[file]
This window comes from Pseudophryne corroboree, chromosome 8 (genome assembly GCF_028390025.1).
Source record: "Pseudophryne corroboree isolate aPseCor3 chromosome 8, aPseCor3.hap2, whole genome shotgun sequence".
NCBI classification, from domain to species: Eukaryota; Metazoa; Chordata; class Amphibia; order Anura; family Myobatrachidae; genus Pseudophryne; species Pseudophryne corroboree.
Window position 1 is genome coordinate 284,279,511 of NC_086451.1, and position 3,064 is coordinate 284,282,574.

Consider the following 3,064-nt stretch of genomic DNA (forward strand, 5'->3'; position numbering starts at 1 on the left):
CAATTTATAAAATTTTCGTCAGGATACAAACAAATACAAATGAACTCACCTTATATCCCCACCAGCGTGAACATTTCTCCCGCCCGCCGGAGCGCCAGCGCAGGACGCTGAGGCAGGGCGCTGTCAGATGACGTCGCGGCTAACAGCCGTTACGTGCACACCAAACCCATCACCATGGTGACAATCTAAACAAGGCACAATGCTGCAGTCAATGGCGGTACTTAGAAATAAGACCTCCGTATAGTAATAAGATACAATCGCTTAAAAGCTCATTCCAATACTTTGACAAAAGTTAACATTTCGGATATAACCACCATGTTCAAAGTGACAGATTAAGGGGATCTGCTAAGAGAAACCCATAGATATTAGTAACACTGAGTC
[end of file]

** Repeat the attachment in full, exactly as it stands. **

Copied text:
This window comes from Pseudophryne corroboree, chromosome 8 (genome assembly GCF_028390025.1).
Source record: "Pseudophryne corroboree isolate aPseCor3 chromosome 8, aPseCor3.hap2, whole genome shotgun sequence".
NCBI classification, from domain to species: Eukaryota; Metazoa; Chordata; class Amphibia; order Anura; family Myobatrachidae; genus Pseudophryne; species Pseudophryne corroboree.
Window position 1 is genome coordinate 284,279,511 of NC_086451.1, and position 3,064 is coordinate 284,282,574.

Consider the following 3,064-nt stretch of genomic DNA (forward strand, 5'->3'; position numbering starts at 1 on the left):
CAATTTATAAAATTTTCGTCAGGATACAAACAAATACAAATGAACTCACCTTATATCCCCACCAGCGTGAACATTTCTCCCGCCCGCCGGAGCGCCAGCGCAGGACGCTGAGGCAGGGCGCTGTCAGATGACGTCGCGGCTAACAGCCGTTACGTGCACACCAAACCCATCACCATGGTGACAATCTAAACAAGGCACAATGCTGCAGTCAATGGCGGTACTTAGAAATAAGACCTCCGTATAGTAATAAGATACAATCGCTTAAAAGCTCATTCCAATACTTTGACAAAAGTTAACATTTCGGATATAACCACCATGTTCAAAGTGACAGATTAAGGGGATCTGCTAAGAGAAACCCATAGATATTAGTAACACTGAGTC